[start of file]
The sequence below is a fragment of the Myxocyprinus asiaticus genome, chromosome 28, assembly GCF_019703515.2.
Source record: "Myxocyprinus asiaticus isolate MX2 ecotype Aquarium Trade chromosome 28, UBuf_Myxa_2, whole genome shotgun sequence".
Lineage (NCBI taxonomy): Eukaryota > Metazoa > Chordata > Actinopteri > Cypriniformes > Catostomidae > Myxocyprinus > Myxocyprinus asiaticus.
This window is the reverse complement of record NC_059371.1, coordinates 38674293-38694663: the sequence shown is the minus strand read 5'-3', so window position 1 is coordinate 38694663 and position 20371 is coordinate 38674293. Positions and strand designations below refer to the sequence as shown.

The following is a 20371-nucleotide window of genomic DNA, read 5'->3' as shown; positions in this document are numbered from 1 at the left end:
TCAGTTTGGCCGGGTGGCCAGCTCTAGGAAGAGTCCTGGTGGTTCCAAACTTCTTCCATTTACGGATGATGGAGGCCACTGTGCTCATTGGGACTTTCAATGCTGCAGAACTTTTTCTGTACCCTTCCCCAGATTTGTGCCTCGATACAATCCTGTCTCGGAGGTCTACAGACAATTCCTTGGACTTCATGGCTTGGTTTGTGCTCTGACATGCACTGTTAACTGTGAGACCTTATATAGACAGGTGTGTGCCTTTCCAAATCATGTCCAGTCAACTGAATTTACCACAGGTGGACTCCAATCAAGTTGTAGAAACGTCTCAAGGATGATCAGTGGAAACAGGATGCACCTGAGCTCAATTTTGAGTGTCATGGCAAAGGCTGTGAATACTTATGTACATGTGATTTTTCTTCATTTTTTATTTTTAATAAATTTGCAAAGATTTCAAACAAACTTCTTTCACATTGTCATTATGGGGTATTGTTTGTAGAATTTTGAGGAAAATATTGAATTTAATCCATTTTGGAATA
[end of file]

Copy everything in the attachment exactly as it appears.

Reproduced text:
The sequence below is a fragment of the Myxocyprinus asiaticus genome, chromosome 28, assembly GCF_019703515.2.
Source record: "Myxocyprinus asiaticus isolate MX2 ecotype Aquarium Trade chromosome 28, UBuf_Myxa_2, whole genome shotgun sequence".
Lineage (NCBI taxonomy): Eukaryota > Metazoa > Chordata > Actinopteri > Cypriniformes > Catostomidae > Myxocyprinus > Myxocyprinus asiaticus.
This window is the reverse complement of record NC_059371.1, coordinates 38674293-38694663: the sequence shown is the minus strand read 5'-3', so window position 1 is coordinate 38694663 and position 20371 is coordinate 38674293. Positions and strand designations below refer to the sequence as shown.

The following is a 20371-nucleotide window of genomic DNA, read 5'->3' as shown; positions in this document are numbered from 1 at the left end:
TCAGTTTGGCCGGGTGGCCAGCTCTAGGAAGAGTCCTGGTGGTTCCAAACTTCTTCCATTTACGGATGATGGAGGCCACTGTGCTCATTGGGACTTTCAATGCTGCAGAACTTTTTCTGTACCCTTCCCCAGATTTGTGCCTCGATACAATCCTGTCTCGGAGGTCTACAGACAATTCCTTGGACTTCATGGCTTGGTTTGTGCTCTGACATGCACTGTTAACTGTGAGACCTTATATAGACAGGTGTGTGCCTTTCCAAATCATGTCCAGTCAACTGAATTTACCACAGGTGGACTCCAATCAAGTTGTAGAAACGTCTCAAGGATGATCAGTGGAAACAGGATGCACCTGAGCTCAATTTTGAGTGTCATGGCAAAGGCTGTGAATACTTATGTACATGTGATTTTTCTTCATTTTTTATTTTTAATAAATTTGCAAAGATTTCAAACAAACTTCTTTCACATTGTCATTATGGGGTATTGTTTGTAGAATTTTGAGGAAAATATTGAATTTAATCCATTTTGGAATA